It was a special year for UNO in 2014 with countless events, achievements, special guest visits and national recognitions for students, faculty, staff and alumni.
Virginia R. Pettengill, the former co-owner of Johnson Hardware - one of Omaha's oldest and most successful businesses - was one of the strongest supporters of UNO's College of Business. Upon her passing, that commitment continued on in the form of a $6.4 million endowment that ranks as the single highest investment in student scholarships in the college's history.
Pettengill Leaves $6.4 Million Endowment
Beginning in 2015, students at the University of Nebraska at Omaha’s (UNO) College of Business Administration (CBA) will benefit from one of the largest funds ever established in support of student scholarships and programs in the campus’ history.
Thanks to a combined $6.47 million endowment left by the late Virginia R. Pettengill, the UNO CBA will be able to provide thousands of dollars in support to students each year, as well as provide investment in programs that will sustain the college into the future.
“This gift, left by Mrs. Pettengill, will open so many doors for our students,” explained Louis Pol, dean of the College of Business Administration. “Now, more than ever, a college education is important for success later in life and this funding can help remove a number of financial barriers students may face when starting or finishing that education."
Pettengill, who passed away in 2010, had been a fan of UNO and CBA for many years. Her husband, Bill Pettengill, was a former student and she often came to campus to browse in the library or take in a music performance at the Strauss Performing Arts Center.
Both Bill and Virginia Pettengill are well known in Omaha for their ownership of Johnson Hardware, during which time Virginia provided accounting and bookkeeping for the business.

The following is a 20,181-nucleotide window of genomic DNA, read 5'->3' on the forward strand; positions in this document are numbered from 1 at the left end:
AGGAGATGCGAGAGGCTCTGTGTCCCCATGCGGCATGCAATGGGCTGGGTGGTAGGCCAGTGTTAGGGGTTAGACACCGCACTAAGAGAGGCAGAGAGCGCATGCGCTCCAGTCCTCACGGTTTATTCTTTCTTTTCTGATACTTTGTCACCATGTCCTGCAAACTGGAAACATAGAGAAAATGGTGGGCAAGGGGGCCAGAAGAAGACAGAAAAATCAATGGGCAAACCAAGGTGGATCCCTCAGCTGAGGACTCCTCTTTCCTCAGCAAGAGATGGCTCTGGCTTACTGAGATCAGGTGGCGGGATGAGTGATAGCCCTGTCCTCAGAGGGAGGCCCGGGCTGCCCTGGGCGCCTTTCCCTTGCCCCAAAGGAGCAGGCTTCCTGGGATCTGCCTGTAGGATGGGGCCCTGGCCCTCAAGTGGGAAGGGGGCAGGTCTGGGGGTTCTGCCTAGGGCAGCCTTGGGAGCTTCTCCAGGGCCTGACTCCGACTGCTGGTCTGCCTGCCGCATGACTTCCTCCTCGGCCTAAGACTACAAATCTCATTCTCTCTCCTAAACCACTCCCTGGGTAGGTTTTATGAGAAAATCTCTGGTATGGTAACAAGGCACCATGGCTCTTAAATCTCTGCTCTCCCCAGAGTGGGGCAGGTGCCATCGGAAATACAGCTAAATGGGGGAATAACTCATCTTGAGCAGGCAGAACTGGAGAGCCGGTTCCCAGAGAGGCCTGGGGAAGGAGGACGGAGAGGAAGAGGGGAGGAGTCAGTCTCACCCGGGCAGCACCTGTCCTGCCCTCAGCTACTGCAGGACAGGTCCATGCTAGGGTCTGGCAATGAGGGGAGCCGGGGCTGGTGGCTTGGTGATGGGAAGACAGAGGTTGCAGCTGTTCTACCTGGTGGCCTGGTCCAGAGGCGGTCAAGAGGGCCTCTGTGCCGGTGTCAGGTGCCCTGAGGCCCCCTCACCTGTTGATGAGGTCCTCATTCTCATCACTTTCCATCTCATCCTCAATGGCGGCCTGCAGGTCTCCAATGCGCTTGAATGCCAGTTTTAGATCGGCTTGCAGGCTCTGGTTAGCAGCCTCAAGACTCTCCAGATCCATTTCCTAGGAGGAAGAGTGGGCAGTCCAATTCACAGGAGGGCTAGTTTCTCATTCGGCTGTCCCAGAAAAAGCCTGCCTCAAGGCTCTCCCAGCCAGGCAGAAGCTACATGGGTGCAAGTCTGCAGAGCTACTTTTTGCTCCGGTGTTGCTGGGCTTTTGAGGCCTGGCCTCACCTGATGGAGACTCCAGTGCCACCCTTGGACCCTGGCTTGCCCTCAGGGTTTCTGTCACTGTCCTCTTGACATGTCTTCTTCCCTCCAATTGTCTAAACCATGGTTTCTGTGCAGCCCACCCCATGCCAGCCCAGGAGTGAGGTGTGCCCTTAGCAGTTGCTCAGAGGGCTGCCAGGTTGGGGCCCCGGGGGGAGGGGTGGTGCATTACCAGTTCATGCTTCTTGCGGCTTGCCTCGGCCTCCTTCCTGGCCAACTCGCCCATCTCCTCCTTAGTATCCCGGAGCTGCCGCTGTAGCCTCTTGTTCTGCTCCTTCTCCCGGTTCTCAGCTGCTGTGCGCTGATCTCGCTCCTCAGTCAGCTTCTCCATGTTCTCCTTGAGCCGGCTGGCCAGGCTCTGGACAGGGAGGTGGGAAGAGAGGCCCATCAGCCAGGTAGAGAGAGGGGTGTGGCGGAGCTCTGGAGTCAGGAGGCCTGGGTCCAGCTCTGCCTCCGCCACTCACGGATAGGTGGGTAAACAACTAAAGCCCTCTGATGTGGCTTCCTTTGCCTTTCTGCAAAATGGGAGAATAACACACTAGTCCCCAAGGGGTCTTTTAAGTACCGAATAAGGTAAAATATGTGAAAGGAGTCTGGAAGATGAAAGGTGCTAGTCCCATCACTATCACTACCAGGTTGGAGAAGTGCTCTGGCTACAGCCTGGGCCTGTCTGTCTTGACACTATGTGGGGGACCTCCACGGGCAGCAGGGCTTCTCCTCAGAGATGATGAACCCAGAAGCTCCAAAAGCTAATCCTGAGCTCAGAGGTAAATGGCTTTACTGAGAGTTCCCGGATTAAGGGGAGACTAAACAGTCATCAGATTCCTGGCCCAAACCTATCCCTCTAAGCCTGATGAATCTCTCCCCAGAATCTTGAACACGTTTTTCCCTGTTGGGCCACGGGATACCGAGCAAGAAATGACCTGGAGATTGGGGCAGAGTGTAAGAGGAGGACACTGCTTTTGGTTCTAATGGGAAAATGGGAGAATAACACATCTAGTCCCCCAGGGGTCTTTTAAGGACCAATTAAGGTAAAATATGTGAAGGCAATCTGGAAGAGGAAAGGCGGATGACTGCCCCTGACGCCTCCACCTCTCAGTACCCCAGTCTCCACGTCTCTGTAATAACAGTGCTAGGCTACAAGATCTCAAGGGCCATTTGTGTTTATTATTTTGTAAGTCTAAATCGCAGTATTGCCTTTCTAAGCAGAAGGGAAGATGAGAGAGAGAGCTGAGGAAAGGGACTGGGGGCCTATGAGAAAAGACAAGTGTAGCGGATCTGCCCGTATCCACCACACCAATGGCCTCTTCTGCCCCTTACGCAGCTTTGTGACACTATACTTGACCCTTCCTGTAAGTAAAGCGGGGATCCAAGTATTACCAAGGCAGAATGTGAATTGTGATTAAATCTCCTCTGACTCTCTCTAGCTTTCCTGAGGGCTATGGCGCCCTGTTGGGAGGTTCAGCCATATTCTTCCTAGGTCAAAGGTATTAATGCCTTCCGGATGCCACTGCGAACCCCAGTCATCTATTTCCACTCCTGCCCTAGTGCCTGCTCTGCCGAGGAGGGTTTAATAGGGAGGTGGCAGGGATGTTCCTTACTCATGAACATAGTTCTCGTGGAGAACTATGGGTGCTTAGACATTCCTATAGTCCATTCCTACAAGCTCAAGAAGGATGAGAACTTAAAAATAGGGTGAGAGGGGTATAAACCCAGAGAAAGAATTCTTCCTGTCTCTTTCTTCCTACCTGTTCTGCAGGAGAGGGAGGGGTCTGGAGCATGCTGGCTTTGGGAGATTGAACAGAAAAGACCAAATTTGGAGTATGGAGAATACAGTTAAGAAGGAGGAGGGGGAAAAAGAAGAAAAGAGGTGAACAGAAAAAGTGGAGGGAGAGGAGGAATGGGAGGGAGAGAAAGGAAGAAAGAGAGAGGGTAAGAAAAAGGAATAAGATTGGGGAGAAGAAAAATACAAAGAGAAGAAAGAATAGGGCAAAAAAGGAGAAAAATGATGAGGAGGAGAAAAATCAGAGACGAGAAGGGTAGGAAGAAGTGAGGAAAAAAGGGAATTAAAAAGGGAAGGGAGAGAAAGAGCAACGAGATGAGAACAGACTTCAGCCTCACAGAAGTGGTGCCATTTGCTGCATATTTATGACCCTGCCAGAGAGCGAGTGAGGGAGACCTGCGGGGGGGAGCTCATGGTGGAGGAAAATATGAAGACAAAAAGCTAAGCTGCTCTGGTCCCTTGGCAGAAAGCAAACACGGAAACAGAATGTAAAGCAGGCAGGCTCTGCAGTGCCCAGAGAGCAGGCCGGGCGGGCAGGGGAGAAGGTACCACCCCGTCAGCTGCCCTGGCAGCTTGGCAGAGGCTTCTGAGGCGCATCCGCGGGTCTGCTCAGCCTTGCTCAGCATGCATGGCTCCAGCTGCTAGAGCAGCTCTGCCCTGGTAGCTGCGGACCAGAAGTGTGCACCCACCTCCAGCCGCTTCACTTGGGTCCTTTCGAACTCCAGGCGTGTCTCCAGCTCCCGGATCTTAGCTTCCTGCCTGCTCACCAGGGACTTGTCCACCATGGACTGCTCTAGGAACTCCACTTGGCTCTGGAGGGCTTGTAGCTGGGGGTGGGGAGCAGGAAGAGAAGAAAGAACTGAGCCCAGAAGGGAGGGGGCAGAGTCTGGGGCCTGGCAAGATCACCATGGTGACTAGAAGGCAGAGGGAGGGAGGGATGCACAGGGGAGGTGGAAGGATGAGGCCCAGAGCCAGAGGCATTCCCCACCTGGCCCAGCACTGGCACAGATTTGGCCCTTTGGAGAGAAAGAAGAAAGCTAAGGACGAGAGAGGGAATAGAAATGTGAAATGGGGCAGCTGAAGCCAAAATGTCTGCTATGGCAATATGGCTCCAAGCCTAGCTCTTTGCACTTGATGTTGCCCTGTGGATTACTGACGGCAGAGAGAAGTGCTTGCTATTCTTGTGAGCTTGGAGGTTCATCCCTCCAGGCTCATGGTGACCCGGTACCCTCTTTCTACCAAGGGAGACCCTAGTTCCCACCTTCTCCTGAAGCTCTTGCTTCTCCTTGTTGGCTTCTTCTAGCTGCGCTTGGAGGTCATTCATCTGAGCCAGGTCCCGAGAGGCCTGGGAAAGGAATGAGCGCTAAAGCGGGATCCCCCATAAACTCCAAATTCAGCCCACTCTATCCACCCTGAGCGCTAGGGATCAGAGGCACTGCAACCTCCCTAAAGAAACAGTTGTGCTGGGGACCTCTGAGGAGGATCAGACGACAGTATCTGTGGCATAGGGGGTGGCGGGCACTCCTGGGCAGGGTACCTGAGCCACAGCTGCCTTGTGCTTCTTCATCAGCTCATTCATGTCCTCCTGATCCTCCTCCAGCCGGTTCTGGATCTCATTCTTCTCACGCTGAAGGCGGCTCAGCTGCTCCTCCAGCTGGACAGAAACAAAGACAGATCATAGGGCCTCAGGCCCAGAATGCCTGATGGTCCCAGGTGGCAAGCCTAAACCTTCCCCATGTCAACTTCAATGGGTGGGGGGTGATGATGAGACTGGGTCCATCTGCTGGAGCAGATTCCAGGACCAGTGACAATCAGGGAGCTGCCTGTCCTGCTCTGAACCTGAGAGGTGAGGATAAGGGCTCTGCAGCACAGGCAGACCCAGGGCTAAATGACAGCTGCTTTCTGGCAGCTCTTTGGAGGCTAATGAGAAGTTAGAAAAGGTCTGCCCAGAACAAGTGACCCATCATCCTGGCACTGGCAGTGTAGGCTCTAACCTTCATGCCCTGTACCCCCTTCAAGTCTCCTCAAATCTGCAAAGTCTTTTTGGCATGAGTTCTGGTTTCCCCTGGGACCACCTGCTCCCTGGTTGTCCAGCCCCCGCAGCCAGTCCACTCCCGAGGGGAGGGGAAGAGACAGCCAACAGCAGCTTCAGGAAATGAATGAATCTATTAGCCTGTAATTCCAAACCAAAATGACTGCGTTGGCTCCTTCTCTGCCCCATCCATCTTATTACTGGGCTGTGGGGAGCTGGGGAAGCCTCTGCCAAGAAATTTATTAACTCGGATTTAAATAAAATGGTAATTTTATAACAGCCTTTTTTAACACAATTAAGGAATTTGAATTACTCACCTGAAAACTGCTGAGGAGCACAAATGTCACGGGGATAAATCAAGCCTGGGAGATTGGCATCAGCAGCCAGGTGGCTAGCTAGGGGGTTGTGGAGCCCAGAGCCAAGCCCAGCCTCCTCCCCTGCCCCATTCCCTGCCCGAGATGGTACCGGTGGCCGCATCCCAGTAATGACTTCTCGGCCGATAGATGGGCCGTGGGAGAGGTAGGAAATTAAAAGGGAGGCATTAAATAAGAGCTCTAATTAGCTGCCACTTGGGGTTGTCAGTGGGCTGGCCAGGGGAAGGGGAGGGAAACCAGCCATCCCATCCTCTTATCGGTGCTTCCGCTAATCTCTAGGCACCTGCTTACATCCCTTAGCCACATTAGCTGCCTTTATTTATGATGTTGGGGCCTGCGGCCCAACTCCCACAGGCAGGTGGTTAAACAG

“Virginia really had a strong business acumen and understood the importance of a business education,” Pol said. “During my time as Dean, I had many conversations with Virginia about the future of UNO, the future of CBA, and I really think she had faith in what we have been trying to accomplish.”
Before her death, Virginia got the opportunity to visit the CBA’s new home, Mammel Hall, during its construction. Unfortunately, her health deteriorated soon after and she was unable to see the building completed and opened for students that fall.
The Pettengills were also well known for their generosity towards local charities. In addition to the nearly $7 million in endowed funds left to support CBA, the Pettengill estate provided an additional $2.4 million to local charities, including the Women’s Center for Advancement, American Heart Association and American Diabetes Association.
The current plan for the endowment is to use portions for 25 student scholarships, which will be tied to academic performance and need; stipends for international travel for students; as well as support for college-specific programs.
“What makes this gift so important is that it isn’t just one-time funding,” Pol said. “This will support students at the business college in perpetuity.”